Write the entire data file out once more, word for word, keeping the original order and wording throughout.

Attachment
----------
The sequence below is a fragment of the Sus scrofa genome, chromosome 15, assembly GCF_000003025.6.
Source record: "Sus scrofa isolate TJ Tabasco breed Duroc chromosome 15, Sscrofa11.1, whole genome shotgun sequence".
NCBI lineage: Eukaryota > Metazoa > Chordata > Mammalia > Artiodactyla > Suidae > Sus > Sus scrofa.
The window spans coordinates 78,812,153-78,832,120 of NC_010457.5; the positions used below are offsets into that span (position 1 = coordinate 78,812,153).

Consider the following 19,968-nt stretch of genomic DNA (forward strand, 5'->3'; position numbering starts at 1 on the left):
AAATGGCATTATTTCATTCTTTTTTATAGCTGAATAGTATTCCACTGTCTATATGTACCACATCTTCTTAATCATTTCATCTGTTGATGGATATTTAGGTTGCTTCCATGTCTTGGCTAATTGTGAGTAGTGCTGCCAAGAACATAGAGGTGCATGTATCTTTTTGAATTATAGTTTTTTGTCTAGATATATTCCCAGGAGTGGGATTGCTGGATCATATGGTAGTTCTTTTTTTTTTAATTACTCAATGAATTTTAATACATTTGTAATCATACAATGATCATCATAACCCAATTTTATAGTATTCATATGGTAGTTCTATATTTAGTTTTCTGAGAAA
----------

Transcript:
The sequence below is a fragment of the Sus scrofa genome, chromosome 15, assembly GCF_000003025.6.
Source record: "Sus scrofa isolate TJ Tabasco breed Duroc chromosome 15, Sscrofa11.1, whole genome shotgun sequence".
NCBI lineage: Eukaryota > Metazoa > Chordata > Mammalia > Artiodactyla > Suidae > Sus > Sus scrofa.
The window spans coordinates 78,812,153-78,832,120 of NC_010457.5; the positions used below are offsets into that span (position 1 = coordinate 78,812,153).

Consider the following 19,968-nt stretch of genomic DNA (forward strand, 5'->3'; position numbering starts at 1 on the left):
AAATGGCATTATTTCATTCTTTTTTATAGCTGAATAGTATTCCACTGTCTATATGTACCACATCTTCTTAATCATTTCATCTGTTGATGGATATTTAGGTTGCTTCCATGTCTTGGCTAATTGTGAGTAGTGCTGCCAAGAACATAGAGGTGCATGTATCTTTTTGAATTATAGTTTTTTGTCTAGATATATTCCCAGGAGTGGGATTGCTGGATCATATGGTAGTTCTTTTTTTTTTAATTACTCAATGAATTTTAATACATTTGTAATCATACAATGATCATCATAACCCAATTTTATAGTATTCATATGGTAGTTCTATATTTAGTTTTCTGAGAAA